And what about the best player he played with? “There were so many good players that its difficult to name one but what I would say is I always had a huge regard for those players that played regularly in that Test side. Atherton, Stewart, Hussain, Thorpe, Gough. I always had huge admiration for those guys because they were doing something that I wasn’t able to do. To keep a place in that side and score runs and take wickets in Test Match cricket against those oppositions. I hold them in high esteem for that, and they just achieved more than I did because they were better than me.”


Nick already listed Dermot as his best captain but what were his reflections on the other captains he played under? “They were all so different. Dermot really was outstanding in terms of game awareness and tactics. Nasser was a very, very good captain for England. I thought he was always very honest with the players and he made the dressing room a more honest place to be. If someone hadn’t done well it wasn’t someone else’s fault. The environment set by him and Duncan Fletcher was a good one. I always had a huge amount of respect for Michael Atherton. His great strength as a leader was that you wanted to follow him. He wasn’t someone who would stand up in front of the team and shout at them but you just watched him quietly go about his business and think I want to do that.”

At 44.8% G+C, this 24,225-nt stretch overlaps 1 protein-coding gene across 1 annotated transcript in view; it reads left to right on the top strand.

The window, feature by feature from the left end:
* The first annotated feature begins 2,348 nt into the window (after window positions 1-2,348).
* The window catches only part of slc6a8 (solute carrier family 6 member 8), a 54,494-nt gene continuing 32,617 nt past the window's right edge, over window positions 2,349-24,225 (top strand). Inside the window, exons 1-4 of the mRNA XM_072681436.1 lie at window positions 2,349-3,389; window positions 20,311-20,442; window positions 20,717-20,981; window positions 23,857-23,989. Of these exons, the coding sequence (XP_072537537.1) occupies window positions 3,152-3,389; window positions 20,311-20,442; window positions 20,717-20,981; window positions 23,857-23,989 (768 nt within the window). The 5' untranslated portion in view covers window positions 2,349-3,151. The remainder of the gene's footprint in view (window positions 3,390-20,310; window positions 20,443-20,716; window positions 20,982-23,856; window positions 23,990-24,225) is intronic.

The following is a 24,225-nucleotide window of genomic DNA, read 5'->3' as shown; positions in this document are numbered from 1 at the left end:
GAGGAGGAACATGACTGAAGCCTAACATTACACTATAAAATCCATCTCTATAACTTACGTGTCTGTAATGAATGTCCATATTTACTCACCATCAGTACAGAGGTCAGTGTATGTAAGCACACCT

I closed our conversation by asking Nick about his thoughts on the current England sides in Test and limited overs cricket. “The ODI side is a special team of players. I think they could become one of the finest sides to have ever played one day cricket. I said publicly two years ago that this was the best ODI side that I’d seen and they have come on considerably since then under the leadership of Eoin Morgan. They have a little bit of work to do on some of their smartness in certain situations but I’d be massively surprised if they are not one of the favourites for the World Cup next year. I think Joe Root is the right man to captain the Test side. I think he will become a terrific captain. They had a tough Ashes tour but they have some special players. The interesting challenge for this side will be the transition of the bowling attack over the coming few years after Anderson and Broad. They need to find an attack that can stay fit and strong. That will be key. If they can maintain a 5/6 man attack which is strong and ready to play they will have a real chance.”


Nick’s playing career brought many great memories for supporters and it terrific that because of his excellent presenting his experience has not been lost to the game.